More than 15 years into my career, I’ve now had three institutions and more than a decade under my belt, with a few more years in newspapers and a stop in private industry for a couple more. Here’s what I’ve learned.
University web, social and marketing workers have an important role to play in the turbulent political and social climate now gripping the country, Georgy Cohen argued Monday at HighEdWeb17. During a session titled “This is Not Fine” Working on the Web in Higher Ed in
Ithaca College’s Dave Cameron (no, not THAT Dave Cameron. Or the other one. This one.) brought down the house at last year’s HighEdWeb New England with his “Share Human” keynote. He brought a version of that talk to #heweb16. Dave starts with the reminder that
Being the “new kid” in the office isn’t always easy, and it’s even more of a challenge when you’re in your first “grown up” job out of college, and may seem like a kid to colleagues. It’s unlikely that you’ll never work with a young
In August 2013, LinkedIn rolled out a new feature, University Pages, in order to help students make a decision on their future institution. It sounds great for them, but for social media managers, it might just feel like one “new thing” to figure out. LinkedIn
American innovation has revolutionized the way we think, interact, and explore our creativity. As human beings, it is our brains’ ability to draw reasonable conclusions and make logical decisions that separate us from other earthly creatures. With the gift of free cognitive thought, we make
“So, what are you doing after you graduate?” — A question students heading into their sophomore, junior and senior years are often pressured to answer. Many line up dream jobs in their head, but haven’t yet figured out how to get there. How do they
Eight tips to jump start your social community.
Déjà vu all over again.
Things in Higher Ed are better than we let on. But how do we build on our awesomeness to help our institutions be successful?
The holiday card: a fixture of the higher educations communications landscape.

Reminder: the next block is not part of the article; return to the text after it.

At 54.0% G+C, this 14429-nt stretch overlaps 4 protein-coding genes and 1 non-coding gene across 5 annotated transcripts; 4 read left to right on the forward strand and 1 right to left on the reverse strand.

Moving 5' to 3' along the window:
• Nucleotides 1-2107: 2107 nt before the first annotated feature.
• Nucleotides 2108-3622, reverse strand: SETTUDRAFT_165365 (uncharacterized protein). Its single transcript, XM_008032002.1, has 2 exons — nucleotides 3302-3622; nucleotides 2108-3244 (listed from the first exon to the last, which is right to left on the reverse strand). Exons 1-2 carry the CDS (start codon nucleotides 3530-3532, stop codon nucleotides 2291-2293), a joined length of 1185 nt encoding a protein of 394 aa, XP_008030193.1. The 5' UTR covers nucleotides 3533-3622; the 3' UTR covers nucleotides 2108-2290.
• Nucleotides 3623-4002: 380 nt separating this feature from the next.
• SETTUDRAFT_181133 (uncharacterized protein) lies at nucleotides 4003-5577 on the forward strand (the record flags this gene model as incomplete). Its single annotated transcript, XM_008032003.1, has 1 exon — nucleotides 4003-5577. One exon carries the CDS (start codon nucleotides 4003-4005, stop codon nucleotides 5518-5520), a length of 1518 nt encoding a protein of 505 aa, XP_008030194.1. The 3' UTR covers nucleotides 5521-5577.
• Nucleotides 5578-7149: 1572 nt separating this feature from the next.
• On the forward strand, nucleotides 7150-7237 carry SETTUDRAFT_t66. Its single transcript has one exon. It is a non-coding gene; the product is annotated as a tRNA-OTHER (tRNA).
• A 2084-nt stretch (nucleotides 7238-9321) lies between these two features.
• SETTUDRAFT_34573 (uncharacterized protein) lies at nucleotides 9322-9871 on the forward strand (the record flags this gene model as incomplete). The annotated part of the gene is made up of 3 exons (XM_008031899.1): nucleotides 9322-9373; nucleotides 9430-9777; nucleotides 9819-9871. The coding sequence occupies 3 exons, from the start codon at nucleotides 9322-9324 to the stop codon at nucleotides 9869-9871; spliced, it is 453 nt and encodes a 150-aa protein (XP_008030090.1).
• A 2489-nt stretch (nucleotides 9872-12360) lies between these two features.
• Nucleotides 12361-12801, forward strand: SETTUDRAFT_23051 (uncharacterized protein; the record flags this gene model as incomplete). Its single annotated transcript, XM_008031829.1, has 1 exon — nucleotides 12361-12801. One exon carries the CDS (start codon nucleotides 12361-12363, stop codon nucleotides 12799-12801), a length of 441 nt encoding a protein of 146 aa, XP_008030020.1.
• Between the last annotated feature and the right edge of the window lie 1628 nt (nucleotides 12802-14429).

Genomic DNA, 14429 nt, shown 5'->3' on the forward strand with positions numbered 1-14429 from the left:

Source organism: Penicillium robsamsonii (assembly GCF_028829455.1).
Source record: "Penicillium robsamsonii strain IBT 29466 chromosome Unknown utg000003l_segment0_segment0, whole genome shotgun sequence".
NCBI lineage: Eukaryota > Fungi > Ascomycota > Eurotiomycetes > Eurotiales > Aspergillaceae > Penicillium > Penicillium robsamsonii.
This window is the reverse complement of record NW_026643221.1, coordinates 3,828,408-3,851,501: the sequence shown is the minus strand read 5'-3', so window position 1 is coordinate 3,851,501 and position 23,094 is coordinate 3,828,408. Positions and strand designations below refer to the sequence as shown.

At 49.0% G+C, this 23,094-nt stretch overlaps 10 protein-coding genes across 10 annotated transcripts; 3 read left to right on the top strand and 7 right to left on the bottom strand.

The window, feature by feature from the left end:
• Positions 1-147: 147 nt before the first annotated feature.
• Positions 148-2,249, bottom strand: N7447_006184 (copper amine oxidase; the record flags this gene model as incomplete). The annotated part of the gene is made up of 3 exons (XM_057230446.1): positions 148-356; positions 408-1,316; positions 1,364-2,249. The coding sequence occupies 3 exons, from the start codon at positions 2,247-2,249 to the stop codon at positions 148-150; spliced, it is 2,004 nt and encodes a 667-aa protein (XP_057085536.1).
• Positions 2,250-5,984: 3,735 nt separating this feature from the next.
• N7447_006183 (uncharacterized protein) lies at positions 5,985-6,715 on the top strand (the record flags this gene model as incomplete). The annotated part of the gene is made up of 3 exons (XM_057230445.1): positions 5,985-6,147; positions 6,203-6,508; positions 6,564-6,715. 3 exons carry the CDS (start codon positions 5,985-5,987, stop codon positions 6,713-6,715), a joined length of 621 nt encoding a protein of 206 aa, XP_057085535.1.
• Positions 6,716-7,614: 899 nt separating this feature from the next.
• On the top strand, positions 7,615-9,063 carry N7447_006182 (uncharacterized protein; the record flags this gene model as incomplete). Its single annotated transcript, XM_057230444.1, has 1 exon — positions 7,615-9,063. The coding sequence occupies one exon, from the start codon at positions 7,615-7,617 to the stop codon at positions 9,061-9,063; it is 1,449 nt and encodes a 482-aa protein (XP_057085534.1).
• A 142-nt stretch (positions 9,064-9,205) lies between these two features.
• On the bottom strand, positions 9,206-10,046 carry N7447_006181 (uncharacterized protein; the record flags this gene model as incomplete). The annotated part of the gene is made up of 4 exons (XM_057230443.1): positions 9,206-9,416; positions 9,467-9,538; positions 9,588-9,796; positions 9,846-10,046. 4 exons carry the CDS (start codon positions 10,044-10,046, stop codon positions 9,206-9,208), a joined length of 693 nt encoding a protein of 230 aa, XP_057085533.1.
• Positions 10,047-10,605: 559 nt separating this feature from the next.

Pushing the envelope in higher education is not always easy, so imagine the challenge when you want to transform the envelope into a zombie that wants to eat your students’ brains.
I love higher education. But like any relationship, what originally attracts and enchants can later be irritating and disappointing.
Project management makes order of the chaos.
Routine. Drudgery. Burnout. They’re things we all fear or deal with when we work in an industry long enough. Little did I know those feelings would be hip-checked into oblivion by a group of women on wheels, in fishnets.
Reuben’s keynote discussed the value of changing and challenging traditional approaches to both the Web and marketing, but also noted the value of principles from “old school” companies.
People go by many names and titles, be it web manager, specialist, strategist, master, maven, guru or overlord. Titles are about as useful as job descriptions in predicting what exactly you will do.
While it took me a while to get used to the quiet and the slower pace, over time I realized that my immersion in an online newsroom had uniquely prepared me for the challenges of higher-ed web communications. While the context, and what’s at stake, varies greatly between journalism and higher education, many of the same communication principles apply.
In the summer of 2009, I was about done with higher ed. In two different jobs at two different colleges, I felt as though I was always being held back from doing all I could do online, mostly due to political nonsense that had nothing to do with meeting goals and objectives.